Three years ago I was still modeling at the Art Students League. For New York models, working at that place is a rocky, volatile, unpredictable scene. And infuriating. I left that school largely due to those circumstances. In fact, just recently there has been yet another tumultuous upheaval involving the models, and I’m thankful I’m not there for it! I’ll blog about all that another time.
But I do have some special memories of the place. For example, I was deeply honored and flattered to be requested as a model by the League’s illustrious drawing instructor Frank Porcu. He asked me not just to pose for his Friday night class, but to pose for ALL his Friday nights. Every week of every month, for an entire school year. Wow. I was stunned. But not too stunned to accept the job.
Frank Porcu specializes in human anatomy, which means that posing for his class is rigorous, demanding work. Not for the faint-hearted. It involves a standing pose, always, with no exception. It also involves taking direction from Frank for anatomy demos – doing certain movements and twists to demonstrate the skeleton and muscles in action. And lastly it means allowing Frank to draw on your body with charcoal. Some models are uncomfortable with that but I kind of liked it! It tickles 😉
Any model who has not posed for Frank Porcu’s class, or has refused because of the hard work, well it’s their loss. They have missed out on what I found to be an incredible learning experience. Listening to Frank’s passionate and exciting lectures was fascinating! His knowledge is off the charts, and his ability to illuminate the complexities of human anatomy – and how to draw them – is truly amazing.
So on one of those Friday nights Frank embarked on a demo for which I wasn’t needed. With a nice break on my hands, I made a quick trip to the bathroom, slinked back into the room, and sat down in a chair to listen attentively. I heard Frank speaking a name I was unfamiliar with, so I whispered in the ear of the student sitting next to me, “Who is he talking about?”. The student answered, “Prud’hon”. Like a giant idiot, I said, “Prudhomme? Paul Prudhomme the CHEF?? Why is Frank talking about him?”. Yes I really said that 😆 The student laughed and replied, “No, no. Pierre Prud’hon the artist”. Artist? What artist? I had never heard of him. And here I thought I was so well-informed about art.
Pierre Paul Prud’hon worked during the late 18th and early 19th centuries, a critical period not just for French art but for French politics. Prud’hon was an avid supporter of the French Revolution and later of Napoleon, who hired the artist for commissioned portraits of his wife Josephine and drawing lessons.
Prud’hon’s extraordinary talent as a draftsman is evident in his figure work. It also becomes crystal clear why Frank Porcu chose him as the consummate example of how to do artistic anatomy. Just look at these beauties:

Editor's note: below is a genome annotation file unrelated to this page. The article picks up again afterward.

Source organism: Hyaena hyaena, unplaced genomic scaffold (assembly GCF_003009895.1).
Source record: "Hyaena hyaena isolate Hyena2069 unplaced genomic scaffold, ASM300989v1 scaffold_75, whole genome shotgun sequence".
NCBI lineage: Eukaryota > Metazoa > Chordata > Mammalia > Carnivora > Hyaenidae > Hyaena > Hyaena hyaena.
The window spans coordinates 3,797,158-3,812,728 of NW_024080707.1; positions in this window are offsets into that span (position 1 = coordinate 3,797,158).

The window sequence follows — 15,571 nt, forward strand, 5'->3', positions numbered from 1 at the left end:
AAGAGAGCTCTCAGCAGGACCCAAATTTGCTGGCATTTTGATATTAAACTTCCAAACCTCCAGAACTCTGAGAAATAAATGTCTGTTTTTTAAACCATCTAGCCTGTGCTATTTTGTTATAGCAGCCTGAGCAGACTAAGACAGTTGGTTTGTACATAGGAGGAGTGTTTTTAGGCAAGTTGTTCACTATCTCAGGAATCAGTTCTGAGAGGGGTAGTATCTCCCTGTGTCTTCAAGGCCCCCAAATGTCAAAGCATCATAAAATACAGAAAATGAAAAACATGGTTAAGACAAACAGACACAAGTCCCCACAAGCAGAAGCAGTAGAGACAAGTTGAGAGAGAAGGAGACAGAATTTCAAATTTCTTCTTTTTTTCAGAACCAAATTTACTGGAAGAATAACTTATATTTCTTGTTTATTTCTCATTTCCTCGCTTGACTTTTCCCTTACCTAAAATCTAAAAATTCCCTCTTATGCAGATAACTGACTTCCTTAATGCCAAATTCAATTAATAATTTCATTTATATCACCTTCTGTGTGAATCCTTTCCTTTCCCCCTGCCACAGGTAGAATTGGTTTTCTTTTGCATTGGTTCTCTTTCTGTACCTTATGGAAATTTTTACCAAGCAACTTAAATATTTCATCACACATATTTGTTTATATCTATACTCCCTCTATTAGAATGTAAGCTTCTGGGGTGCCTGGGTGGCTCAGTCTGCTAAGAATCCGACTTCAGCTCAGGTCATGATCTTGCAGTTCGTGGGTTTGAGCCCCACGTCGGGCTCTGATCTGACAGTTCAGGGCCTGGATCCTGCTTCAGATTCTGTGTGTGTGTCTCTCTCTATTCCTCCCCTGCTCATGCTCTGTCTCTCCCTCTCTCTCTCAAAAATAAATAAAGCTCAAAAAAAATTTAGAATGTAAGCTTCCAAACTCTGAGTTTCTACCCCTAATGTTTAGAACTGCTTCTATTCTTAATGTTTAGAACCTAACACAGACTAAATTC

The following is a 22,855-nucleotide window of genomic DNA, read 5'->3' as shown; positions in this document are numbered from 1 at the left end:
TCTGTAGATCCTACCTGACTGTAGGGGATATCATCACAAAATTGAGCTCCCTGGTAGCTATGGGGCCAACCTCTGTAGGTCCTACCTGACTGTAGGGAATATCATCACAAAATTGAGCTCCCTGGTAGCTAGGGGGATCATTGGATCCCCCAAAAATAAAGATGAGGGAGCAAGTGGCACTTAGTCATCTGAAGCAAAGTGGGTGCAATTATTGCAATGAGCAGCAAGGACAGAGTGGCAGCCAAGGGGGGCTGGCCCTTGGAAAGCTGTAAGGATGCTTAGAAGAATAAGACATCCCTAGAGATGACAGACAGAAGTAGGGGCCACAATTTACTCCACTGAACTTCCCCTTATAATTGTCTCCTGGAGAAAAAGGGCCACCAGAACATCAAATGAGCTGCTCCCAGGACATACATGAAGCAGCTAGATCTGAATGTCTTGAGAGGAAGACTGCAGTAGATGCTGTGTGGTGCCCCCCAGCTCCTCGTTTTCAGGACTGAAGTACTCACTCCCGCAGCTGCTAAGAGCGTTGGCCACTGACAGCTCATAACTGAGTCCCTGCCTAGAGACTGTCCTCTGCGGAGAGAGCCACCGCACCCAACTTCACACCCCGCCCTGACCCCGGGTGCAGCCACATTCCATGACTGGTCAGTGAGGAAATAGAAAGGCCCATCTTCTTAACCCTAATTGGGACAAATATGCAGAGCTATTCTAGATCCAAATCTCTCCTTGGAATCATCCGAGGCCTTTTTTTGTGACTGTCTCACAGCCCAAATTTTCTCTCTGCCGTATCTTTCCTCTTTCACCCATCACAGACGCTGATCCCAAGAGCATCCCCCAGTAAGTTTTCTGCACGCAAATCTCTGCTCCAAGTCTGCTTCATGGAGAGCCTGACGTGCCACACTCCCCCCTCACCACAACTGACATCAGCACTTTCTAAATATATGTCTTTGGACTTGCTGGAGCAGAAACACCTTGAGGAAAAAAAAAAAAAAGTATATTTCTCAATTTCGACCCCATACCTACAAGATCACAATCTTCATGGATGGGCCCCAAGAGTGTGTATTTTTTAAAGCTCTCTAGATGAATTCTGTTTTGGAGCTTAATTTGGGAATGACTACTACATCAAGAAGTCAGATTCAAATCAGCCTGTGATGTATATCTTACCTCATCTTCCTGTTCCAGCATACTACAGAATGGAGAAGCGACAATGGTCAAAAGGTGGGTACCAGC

This pose is very “art posey”, but a useful one for a figure study. I love how Prud’hon expresses both the mechanics of the human body AND its elegance, simultaneously:
The wonderful thing about looking at drawings, as opposed to paintings, is that you can really see the artist’s “hand” at work, in the marks, shadings, the touch in his lines and strokes. Prud’hon reveals his technique here:
Prud’hon’s drawing medium of choice was chalk, which he obviously handled to perfection. Brilliantly, he was able to achieve the sensuous surface to which artists aspire in their drawings. I am no expert on drawing materials, but if I didn’t know better I would think this next one was in silverpoint:
The musculature on this one is remarkable, and the model looks better than most of the guys at Equinox Gym!
Unfortunately, Prud’hon had a troubled personal life. He married young, at 20, but the union was unhappy and problematic. His wife was eventually committed to an insane asylum. In 1803, Prud’hon began a romantic relationship with one of his pupils, Constance Mayer. She was a fine artist in her own right, and a faithful companion to Prud’hon. During their 18 years together she helped look after his six children and assisted him with his painting projects. When she finally asked him for marriage, Prud’hon flatly declined. Constance then committed suicide by cutting her throat in his studio. Prud’hon tried to save her but it was to no avail. Constance bled to death.
Prud’hon himself died just two years later. Ironically, after their intense disagreement about marriage, Prud’hon and Constance are buried side-by-side, for eternity, in (where else?) Père Lachaise Cemetery in Paris.
Prud’hon’s portrait of Constance:
My ignorance of Prud’hon that Friday night three years ago at the Art Students League is not totally implausible, thank god! The truth is that Prud’hon has suffered from limited fame, especially in proportion to his talent. You have to ask yourself, why is this guy not more well known? One reason could be the “curse of the competition”. Like Christopher Marlowe forever in the shadow of Shakepeare, Prud’hon had to contend with the insane popularity and devoted followers of his contemporary Jacques-Louis David. David is considered THE French artist of the Napoleonic Age. I suggest that maybe half of that crown should go to Prud’hon? From a figure model’s viewpoint it would feel like justice served.
Today, Prud’hon’s breathtaking figure drawings are an inspiration to artists who are honing their skills and trying to master their craft. And I am grateful to Frank Porcu for introducing this humble artist’s model to Prud’hon’s work. Hey, maybe I should thank the Art Students League too? Uh, no.
I could look at Prud’hon’s exquisite nudes all day. Here’s two more for the road, one each male and female: